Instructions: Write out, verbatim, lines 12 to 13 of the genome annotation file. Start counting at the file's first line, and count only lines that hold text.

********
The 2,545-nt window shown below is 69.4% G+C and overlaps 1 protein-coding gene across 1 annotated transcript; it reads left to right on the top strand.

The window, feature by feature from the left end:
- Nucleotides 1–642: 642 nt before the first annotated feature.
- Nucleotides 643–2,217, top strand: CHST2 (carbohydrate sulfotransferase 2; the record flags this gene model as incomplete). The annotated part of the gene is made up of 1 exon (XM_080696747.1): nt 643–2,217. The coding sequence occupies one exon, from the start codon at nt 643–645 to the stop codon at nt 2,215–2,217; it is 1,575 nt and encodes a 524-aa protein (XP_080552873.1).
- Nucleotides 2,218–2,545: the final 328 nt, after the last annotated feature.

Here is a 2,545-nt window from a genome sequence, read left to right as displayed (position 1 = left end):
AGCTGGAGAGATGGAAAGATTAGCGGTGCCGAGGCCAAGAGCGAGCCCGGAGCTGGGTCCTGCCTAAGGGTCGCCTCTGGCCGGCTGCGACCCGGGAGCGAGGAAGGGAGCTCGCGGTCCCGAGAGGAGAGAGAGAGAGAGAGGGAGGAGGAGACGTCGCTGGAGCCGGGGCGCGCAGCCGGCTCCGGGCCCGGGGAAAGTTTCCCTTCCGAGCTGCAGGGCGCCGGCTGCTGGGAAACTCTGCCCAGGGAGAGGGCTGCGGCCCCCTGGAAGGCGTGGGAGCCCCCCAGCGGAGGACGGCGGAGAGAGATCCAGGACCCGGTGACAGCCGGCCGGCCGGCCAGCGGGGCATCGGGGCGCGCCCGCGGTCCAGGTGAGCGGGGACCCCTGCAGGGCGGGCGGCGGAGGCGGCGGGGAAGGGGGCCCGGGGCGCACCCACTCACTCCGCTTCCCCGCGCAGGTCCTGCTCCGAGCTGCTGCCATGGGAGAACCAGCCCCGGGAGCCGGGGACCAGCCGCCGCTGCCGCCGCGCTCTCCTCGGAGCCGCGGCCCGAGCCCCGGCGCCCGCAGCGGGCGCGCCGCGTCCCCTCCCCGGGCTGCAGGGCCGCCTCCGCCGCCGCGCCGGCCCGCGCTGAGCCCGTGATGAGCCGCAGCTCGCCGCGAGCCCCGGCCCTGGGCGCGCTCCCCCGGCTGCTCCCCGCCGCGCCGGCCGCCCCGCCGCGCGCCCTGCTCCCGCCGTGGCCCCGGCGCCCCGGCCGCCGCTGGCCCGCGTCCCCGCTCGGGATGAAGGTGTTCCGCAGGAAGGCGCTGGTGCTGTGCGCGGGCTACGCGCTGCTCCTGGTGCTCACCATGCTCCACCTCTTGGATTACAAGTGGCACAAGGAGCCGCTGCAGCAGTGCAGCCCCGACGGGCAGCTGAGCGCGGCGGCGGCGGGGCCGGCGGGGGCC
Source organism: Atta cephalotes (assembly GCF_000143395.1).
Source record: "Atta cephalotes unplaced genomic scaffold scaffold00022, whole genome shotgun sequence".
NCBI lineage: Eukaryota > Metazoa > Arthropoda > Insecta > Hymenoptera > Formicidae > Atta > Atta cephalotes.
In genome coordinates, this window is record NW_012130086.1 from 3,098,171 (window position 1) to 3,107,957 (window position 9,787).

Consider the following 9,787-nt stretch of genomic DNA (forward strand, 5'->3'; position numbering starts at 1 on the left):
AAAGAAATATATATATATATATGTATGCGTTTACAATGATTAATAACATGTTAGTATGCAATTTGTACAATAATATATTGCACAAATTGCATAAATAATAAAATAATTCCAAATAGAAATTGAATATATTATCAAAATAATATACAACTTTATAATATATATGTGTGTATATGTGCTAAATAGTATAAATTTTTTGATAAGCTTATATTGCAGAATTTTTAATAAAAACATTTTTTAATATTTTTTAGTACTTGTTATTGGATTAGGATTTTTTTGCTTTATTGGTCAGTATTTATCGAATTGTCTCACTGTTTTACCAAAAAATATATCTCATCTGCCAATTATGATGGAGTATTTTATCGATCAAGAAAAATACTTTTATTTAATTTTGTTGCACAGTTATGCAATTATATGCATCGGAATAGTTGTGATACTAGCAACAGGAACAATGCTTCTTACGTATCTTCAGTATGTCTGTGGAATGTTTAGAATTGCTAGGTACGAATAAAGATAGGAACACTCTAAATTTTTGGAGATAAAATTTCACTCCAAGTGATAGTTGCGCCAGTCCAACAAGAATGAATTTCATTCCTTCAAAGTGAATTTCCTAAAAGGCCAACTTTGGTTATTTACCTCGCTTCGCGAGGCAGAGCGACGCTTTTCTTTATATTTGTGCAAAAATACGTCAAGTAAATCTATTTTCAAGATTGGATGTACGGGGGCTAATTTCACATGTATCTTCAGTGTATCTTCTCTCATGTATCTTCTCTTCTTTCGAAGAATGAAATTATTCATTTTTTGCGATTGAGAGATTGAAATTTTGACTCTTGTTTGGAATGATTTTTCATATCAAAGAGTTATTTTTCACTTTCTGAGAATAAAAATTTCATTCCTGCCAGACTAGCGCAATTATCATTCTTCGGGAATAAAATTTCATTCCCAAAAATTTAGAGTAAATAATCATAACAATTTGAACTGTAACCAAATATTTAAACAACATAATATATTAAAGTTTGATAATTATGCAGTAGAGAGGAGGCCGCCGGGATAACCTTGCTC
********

Consider the following 9,787-nt stretch of genomic DNA (forward strand, 5'->3'; position numbering starts at 1 on the left):
AAAGAAATATATATATATATATGTATGCGTTTACAATGATTAATAACATGTTAGTATGCAATTTGTACAATAATATATTGCACAAATTGCATAAATAATAAAATAATTCCAAATAGAAATTGAATATATTATCAAAATAATATACAACTTTATAATATATATGTGTGTATATGTGCTAAATAGTATAAATTTTTTGATAAGCTTATATTGCAGAATTTTTAATAAAAACATTTTTTAATATTTTTTAGTACTTGTTATTGGATTAGGATTTTTTTGCTTTATTGGTCAGTATTTATCGAATTGTCTCACTGTTTTACCAAAAAATATATCTCATCTGCCAATTATGATGGAGTATTTTATCGATCAAGAAAAATACTTTTATTTAATTTTGTTGCACAGTTATGCAATTATATGCATCGGAATAGTTGTGATACTAGCAACAGGAACAATGCTTCTTACGTATCTTCAGTATGTCTGTGGAATGTTTAGAATTGCTAGGTACGAATAAAGATAGGAACACTCTAAATTTTTGGAGATAAAATTTCACTCCAAGTGATAGTTGCGCCAGTCCAACAAGAATGAATTTCATTCCTTCAAAGTGAATTTCCTAAAAGGCCAACTTTGGTTATTTACCTCGCTTCGCGAGGCAGAGCGACGCTTTTCTTTATATTTGTGCAAAAATACGTCAAGTAAATCTATTTTCAAGATTGGATGTACGGGGGCTAATTTCACATGTATCTTCAGTGTATCTTCTCTCATGTATCTTCTCTTCTTTCGAAGAATGAAATTATTCATTTTTTGCGATTGAGAGATTGAAATTTTGACTCTTGTTTGGAATGATTTTTCATATCAAAGAGTTATTTTTCACTTTCTGAGAATAAAAATTTCATTCCTGCCAGACTAGCGCAATTATCATTCTTCGGGAATAAAATTTCATTCCCAAAAATTTAGAGTAAATAATCATAACAATTTGAACTGTAACCAAATATTTAAACAACATAATATATTAAAGTTTGATAATTATGCAGTAGAGAGGAGGCCGCCGGGATAACCTTGCTC